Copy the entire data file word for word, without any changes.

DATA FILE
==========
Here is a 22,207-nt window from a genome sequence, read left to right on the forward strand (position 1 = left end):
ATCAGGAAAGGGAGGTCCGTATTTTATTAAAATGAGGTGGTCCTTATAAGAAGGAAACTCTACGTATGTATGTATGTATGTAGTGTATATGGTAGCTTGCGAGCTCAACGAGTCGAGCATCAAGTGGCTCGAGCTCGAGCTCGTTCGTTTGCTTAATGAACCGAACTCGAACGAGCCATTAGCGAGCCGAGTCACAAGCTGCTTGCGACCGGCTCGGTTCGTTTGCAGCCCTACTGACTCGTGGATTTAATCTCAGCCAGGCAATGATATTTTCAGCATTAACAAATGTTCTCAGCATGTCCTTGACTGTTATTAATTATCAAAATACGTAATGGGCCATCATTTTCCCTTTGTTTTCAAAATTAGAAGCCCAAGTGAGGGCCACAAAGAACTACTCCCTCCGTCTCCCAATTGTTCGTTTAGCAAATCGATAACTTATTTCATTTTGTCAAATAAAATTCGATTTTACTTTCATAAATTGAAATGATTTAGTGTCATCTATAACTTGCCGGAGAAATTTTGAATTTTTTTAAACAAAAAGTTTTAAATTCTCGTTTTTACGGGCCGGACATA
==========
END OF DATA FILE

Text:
Here is a 22,207-nt window from a genome sequence, read left to right on the forward strand (position 1 = left end):
ATCAGGAAAGGGAGGTCCGTATTTTATTAAAATGAGGTGGTCCTTATAAGAAGGAAACTCTACGTATGTATGTATGTATGTAGTGTATATGGTAGCTTGCGAGCTCAACGAGTCGAGCATCAAGTGGCTCGAGCTCGAGCTCGTTCGTTTGCTTAATGAACCGAACTCGAACGAGCCATTAGCGAGCCGAGTCACAAGCTGCTTGCGACCGGCTCGGTTCGTTTGCAGCCCTACTGACTCGTGGATTTAATCTCAGCCAGGCAATGATATTTTCAGCATTAACAAATGTTCTCAGCATGTCCTTGACTGTTATTAATTATCAAAATACGTAATGGGCCATCATTTTCCCTTTGTTTTCAAAATTAGAAGCCCAAGTGAGGGCCACAAAGAACTACTCCCTCCGTCTCCCAATTGTTCGTTTAGCAAATCGATAACTTATTTCATTTTGTCAAATAAAATTCGATTTTACTTTCATAAATTGAAATGATTTAGTGTCATCTATAACTTGCCGGAGAAATTTTGAATTTTTTTAAACAAAAAGTTTTAAATTCTCGTTTTTACGGGCCGGACATA